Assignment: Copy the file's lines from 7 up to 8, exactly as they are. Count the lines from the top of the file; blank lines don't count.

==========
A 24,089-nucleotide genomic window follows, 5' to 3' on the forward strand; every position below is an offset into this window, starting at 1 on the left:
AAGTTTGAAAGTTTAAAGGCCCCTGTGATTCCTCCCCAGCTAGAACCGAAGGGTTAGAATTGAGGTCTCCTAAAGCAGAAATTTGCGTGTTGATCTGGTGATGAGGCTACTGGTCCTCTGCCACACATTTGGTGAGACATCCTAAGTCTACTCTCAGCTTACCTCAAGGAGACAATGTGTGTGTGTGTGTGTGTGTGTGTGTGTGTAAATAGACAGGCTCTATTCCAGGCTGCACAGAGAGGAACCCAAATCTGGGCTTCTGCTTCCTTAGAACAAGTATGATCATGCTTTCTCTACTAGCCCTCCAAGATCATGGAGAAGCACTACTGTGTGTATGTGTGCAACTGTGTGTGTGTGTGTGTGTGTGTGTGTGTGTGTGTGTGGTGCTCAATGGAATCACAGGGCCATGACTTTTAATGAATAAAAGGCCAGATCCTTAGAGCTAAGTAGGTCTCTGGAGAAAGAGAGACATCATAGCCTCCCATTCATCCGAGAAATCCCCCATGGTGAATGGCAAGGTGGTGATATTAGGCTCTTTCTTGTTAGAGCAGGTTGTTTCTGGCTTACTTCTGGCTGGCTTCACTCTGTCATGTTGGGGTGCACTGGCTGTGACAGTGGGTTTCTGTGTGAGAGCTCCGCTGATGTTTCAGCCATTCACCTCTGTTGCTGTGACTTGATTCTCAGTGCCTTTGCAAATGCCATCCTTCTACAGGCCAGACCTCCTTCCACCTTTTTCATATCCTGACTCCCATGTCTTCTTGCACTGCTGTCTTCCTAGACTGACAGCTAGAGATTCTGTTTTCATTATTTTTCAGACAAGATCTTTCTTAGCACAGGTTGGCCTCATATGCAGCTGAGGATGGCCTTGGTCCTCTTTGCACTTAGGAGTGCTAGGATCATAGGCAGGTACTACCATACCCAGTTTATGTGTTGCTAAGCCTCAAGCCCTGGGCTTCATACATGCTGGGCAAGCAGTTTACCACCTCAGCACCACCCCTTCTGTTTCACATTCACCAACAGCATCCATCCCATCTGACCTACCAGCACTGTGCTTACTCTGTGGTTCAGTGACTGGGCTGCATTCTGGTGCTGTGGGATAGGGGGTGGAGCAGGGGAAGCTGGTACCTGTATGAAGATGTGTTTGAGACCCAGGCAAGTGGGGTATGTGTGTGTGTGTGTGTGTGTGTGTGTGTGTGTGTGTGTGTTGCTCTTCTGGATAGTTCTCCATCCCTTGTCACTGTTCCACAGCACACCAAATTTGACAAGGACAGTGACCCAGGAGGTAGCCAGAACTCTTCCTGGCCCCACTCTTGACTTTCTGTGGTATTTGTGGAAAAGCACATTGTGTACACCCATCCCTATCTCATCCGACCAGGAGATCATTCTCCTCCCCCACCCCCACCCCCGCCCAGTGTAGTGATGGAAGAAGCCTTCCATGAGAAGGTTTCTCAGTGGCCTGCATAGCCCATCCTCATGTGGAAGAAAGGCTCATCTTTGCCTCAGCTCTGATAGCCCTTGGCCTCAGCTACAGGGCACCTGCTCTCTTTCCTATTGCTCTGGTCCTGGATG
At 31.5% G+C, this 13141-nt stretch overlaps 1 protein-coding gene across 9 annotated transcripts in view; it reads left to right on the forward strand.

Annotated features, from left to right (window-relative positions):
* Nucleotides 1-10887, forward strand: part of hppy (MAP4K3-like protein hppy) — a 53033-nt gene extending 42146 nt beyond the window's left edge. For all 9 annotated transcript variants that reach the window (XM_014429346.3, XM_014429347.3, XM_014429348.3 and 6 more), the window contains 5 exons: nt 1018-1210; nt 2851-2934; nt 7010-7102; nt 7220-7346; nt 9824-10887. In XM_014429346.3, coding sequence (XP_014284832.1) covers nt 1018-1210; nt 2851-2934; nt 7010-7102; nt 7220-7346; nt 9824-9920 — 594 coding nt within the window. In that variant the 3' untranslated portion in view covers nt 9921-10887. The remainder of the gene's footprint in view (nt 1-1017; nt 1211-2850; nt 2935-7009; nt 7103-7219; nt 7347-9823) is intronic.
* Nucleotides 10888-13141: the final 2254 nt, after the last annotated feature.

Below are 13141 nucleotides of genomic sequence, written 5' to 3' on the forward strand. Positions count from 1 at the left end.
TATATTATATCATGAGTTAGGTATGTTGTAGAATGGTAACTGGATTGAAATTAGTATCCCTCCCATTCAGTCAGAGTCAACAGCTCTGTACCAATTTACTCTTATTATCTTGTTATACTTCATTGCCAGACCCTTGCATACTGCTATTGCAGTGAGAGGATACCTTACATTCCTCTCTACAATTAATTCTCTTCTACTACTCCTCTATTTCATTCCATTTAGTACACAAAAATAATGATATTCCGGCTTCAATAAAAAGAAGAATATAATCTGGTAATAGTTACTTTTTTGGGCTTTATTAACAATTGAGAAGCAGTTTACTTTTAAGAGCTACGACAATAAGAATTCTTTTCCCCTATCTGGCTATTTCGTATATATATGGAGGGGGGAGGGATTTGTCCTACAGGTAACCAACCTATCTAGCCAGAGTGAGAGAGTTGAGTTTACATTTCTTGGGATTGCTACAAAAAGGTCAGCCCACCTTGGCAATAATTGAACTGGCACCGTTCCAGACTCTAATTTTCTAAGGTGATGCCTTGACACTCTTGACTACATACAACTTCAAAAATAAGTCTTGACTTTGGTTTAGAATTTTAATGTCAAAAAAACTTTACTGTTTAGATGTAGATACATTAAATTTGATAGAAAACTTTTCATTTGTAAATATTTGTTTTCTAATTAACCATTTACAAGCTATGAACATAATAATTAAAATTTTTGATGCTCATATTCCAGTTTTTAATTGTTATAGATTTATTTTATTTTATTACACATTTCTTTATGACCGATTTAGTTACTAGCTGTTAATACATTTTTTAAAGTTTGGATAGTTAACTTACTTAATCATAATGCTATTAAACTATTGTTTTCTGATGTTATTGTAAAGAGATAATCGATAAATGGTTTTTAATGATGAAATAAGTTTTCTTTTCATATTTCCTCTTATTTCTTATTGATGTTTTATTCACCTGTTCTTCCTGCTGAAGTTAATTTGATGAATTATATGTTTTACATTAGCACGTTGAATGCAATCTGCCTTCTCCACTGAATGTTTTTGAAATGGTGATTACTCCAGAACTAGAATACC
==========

Below are 13141 nucleotides of genomic sequence, written 5' to 3' on the forward strand. Positions count from 1 at the left end.
TATATTATATCATGAGTTAGGTATGTTGTAGAATGGTAACTGGATTGAAATTAGTATCCCTCCCATTCAGTCAGAGTCAACAGCTCTGTACCAATTTACTCTTATTATCTTGTTATACTTCATTGCCAGACCCTTGCATACTGCTATTGCAGTGAGAGGATACCTTACATTCCTCTCTACAATTAATTCTCTTCTACTACTCCTCTATTTCATTCCATTTAGTACACAAAAATAATGATATTCCGGCTTCAATAAAAAGAAGAATATAATCTGGTAATAGTTACTTTTTTGGGCTTTATTAACAATTGAGAAGCAGTTTACTTTTAAGAGCTACGACAATAAGAATTCTTTTCCCCTATCTGGCTATTTCGTATATATATGGAGGGGGGAGGGATTTGTCCTACAGGTAACCAACCTATCTAGCCAGAGTGAGAGAGTTGAGTTTACATTTCTTGGGATTGCTACAAAAAGGTCAGCCCACCTTGGCAATAATTGAACTGGCACCGTTCCAGACTCTAATTTTCTAAGGTGATGCCTTGACACTCTTGACTACATACAACTTCAAAAATAAGTCTTGACTTTGGTTTAGAATTTTAATGTCAAAAAAACTTTACTGTTTAGATGTAGATACATTAAATTTGATAGAAAACTTTTCATTTGTAAATATTTGTTTTCTAATTAACCATTTACAAGCTATGAACATAATAATTAAAATTTTTGATGCTCATATTCCAGTTTTTAATTGTTATAGATTTATTTTATTTTATTACACATTTCTTTATGACCGATTTAGTTACTAGCTGTTAATACATTTTTTAAAGTTTGGATAGTTAACTTACTTAATCATAATGCTATTAAACTATTGTTTTCTGATGTTATTGTAAAGAGATAATCGATAAATGGTTTTTAATGATGAAATAAGTTTTCTTTTCATATTTCCTCTTATTTCTTATTGATGTTTTATTCACCTGTTCTTCCTGCTGAAGTTAATTTGATGAATTATATGTTTTACATTAGCACGTTGAATGCAATCTGCCTTCTCCACTGAATGTTTTTGAAATGGTGATTACTCCAGAACTAGAATACC